First experiences with XSL

Sharon Adler sca at
Fri Jan 30 15:52:22 GMT 1998


As I write this, the XSL WG is 2/3 through its first official meeting.  The
Microsoft code does not represent the "Final" XSL but the srawman of some of
the facilities of XSL.  The lack of diagnostics/limited functionality of a
partial prototype implementation is not any indication of the functionality
or capability of a style language, nor any final implementation. Of course
you can accomplish what you wanted in Java.  Any hacker can do anything they
want in code, but what about the rest of the world's humans.

Please don't use the XSL prototype if it is not suitable for you to play
around with, but give us a chance to create a workable standard.

Thank you.

Sharon Adler
Co-chair, XSL WG

At 03:05 PM 1/30/98 -0000, Michael Kay wrote:
>I've downloaded MSXSL and used it to generate HTML for a couple of document
>types, successfully but with a certain amount of frustration caused by (a)
>lack of diagnostics when I got things wrong, and (b) limited functionality.
>I've now implemented the same thing without XSL: I wrote an MSXML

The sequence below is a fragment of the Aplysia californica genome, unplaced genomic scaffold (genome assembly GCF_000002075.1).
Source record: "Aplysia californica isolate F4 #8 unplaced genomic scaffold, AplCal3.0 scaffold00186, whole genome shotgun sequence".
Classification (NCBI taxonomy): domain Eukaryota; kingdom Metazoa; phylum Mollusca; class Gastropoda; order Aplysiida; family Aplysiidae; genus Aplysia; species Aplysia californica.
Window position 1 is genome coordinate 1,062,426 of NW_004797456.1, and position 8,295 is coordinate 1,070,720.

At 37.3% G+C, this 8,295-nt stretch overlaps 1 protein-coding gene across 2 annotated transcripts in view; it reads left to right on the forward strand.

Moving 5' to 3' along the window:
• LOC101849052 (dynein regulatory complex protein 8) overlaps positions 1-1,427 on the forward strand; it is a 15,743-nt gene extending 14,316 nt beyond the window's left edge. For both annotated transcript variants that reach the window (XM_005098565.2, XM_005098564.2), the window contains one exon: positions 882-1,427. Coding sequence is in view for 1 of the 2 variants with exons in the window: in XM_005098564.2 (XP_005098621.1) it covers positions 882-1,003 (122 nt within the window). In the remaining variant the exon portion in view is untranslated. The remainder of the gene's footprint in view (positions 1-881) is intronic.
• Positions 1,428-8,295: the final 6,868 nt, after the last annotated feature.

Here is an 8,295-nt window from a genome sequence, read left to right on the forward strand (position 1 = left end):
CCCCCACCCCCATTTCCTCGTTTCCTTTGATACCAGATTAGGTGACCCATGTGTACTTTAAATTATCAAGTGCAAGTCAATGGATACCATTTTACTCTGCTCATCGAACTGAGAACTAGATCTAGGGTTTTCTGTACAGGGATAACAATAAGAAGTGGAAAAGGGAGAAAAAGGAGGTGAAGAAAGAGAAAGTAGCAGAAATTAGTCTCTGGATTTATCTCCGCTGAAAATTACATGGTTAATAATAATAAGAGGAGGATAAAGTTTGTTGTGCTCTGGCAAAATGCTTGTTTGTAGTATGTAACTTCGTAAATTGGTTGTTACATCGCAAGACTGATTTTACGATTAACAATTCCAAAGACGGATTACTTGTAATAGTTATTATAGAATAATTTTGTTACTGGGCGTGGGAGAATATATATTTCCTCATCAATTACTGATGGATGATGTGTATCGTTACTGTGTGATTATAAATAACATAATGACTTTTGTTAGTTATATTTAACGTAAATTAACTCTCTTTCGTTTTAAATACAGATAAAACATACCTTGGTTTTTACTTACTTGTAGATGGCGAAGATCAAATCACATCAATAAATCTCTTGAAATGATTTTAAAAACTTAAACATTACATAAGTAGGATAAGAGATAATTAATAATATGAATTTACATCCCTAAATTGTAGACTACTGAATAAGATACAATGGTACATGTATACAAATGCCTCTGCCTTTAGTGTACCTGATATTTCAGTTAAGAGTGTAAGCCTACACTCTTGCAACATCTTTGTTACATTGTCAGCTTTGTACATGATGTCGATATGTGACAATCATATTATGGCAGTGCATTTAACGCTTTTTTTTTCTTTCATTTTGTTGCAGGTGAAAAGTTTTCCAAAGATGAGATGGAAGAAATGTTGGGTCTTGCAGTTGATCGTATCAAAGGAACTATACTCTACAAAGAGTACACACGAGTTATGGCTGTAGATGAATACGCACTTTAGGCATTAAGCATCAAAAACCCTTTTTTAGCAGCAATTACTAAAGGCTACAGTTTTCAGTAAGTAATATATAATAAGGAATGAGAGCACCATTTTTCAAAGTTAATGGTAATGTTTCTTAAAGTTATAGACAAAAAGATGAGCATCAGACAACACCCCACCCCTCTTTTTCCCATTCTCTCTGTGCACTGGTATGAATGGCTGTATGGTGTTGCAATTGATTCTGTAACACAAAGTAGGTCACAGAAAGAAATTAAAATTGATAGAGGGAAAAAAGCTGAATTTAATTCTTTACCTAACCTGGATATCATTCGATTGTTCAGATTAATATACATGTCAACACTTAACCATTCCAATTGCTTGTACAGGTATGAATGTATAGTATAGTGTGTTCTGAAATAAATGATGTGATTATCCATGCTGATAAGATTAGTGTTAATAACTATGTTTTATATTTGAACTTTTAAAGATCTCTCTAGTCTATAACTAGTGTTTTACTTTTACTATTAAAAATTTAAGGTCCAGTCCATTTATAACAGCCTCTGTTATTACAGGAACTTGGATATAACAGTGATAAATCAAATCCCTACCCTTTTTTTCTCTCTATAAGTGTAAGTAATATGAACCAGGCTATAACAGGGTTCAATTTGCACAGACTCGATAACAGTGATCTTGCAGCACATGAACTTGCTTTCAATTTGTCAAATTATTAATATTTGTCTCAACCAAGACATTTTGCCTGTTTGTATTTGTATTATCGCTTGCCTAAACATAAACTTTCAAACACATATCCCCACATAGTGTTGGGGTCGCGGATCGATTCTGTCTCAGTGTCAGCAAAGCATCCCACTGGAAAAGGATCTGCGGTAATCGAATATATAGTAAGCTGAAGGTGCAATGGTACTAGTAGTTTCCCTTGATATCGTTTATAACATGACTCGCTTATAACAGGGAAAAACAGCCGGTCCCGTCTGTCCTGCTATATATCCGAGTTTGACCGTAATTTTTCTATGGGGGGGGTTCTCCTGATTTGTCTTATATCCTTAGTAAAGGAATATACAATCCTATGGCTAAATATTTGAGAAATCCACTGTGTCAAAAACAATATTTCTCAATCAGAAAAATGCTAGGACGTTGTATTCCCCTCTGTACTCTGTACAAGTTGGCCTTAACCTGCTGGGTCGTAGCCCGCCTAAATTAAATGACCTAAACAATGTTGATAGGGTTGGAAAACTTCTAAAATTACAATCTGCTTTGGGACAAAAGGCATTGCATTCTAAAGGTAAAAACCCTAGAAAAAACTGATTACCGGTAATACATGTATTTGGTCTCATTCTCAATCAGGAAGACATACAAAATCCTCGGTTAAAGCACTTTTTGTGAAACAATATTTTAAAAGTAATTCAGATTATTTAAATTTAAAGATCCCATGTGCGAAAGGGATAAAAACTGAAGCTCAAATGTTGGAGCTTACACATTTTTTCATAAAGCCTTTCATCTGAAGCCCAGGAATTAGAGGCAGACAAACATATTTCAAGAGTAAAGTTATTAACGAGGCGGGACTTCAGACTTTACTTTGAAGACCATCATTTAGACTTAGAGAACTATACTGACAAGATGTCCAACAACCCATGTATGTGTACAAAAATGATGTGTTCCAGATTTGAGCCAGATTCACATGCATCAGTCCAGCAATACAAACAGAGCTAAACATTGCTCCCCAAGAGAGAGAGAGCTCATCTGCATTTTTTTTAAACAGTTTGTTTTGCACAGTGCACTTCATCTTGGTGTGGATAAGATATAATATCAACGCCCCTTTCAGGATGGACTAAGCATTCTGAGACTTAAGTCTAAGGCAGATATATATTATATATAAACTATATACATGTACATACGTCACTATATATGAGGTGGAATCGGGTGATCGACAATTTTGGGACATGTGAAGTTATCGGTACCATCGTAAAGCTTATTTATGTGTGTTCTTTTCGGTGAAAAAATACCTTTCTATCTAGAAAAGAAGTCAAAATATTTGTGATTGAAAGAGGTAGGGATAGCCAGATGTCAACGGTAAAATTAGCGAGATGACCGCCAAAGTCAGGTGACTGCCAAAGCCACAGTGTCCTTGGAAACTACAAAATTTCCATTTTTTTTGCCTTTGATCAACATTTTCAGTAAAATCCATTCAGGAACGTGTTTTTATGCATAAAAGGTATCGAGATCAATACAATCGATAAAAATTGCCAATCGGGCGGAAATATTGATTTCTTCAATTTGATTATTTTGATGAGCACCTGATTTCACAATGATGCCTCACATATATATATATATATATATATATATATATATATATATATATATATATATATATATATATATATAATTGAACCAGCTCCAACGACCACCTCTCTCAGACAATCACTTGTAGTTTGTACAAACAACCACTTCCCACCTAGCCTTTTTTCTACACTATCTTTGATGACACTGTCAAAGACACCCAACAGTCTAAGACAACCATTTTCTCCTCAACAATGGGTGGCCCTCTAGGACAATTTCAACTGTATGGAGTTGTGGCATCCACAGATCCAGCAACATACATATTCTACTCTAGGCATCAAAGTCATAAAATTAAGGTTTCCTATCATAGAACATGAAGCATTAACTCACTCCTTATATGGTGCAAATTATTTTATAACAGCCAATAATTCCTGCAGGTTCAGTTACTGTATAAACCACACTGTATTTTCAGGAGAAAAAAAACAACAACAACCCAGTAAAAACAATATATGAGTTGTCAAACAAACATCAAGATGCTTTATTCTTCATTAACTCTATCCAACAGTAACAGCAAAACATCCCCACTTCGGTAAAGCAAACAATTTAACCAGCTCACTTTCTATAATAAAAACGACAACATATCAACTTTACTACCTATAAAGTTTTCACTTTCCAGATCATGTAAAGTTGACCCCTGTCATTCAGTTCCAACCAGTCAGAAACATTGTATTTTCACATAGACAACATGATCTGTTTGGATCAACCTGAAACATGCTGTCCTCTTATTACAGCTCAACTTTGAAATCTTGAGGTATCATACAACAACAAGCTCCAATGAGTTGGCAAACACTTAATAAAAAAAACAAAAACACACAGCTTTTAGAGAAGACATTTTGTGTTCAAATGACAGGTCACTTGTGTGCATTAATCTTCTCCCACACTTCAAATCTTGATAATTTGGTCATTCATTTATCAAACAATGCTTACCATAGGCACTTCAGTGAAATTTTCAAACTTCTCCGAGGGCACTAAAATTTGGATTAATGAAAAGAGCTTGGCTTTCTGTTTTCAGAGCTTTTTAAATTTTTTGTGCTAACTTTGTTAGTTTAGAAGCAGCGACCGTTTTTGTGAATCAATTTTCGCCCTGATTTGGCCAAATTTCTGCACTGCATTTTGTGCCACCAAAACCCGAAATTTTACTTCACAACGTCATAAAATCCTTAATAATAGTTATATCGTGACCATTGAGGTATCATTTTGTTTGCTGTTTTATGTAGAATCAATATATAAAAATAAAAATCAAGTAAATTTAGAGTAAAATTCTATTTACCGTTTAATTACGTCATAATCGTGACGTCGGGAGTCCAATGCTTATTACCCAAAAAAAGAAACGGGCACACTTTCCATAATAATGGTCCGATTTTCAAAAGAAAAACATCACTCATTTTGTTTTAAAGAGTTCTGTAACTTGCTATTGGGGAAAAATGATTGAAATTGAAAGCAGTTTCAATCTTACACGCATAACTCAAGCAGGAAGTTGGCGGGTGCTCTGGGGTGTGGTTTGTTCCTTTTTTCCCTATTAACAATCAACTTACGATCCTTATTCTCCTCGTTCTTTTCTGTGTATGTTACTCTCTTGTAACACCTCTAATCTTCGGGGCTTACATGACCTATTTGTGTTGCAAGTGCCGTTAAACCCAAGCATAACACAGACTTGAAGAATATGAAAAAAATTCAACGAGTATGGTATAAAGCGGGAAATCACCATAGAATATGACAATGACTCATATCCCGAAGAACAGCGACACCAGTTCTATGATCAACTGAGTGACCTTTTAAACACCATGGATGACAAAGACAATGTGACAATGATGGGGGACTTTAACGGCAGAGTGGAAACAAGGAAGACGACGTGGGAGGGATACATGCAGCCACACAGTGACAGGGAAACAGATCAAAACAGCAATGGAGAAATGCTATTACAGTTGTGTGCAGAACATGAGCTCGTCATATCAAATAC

>application in Java that does a recursive walk down the document tree and
>calls a registered "handler" class to process each element type. I added a
>number of helper methods such as isFirstOfType() to allow the handlers to
>get information about their context more easily.
>Here is an example of one of the handlers (for the XML element tagged
>class SPEECHHandler extends HTMLNodeWriter {
>    public void handleElement(ElemNode e) {
>        if (e.isFirstOfType())
>            System.out.println("<HR>");
>        e.walkChildren();
>        System.out.println("<BR>");
>        if (e.isLastOfType())
>            System.out.println("<HR>");
>    }
>I have to report:
>- the element handlers looked very similar to the XSL rules
>- the number of DTD-specific lines of code was identical (106 in each case!)
>- it was far easier to debug
>- you can do very many things that you can't do in XSL, like sorting the
>children of a node according to some attribute value, or getting information
>about user preferences from an external database.
>I have yet to spot any disadvantages. I haven't looked at performance or
>footprint, but I can't see any intrinsic reason why XSL should be smaller or
>faster. (Currently some of the methods like isLastOfType() are very
>inefficient due to the limited navigation capabilities in MSXML. I could
>speed it up if I built my own tree!).
>Any XSL enthusiasts want to prove me wrong?
>Regards, Mike Kay
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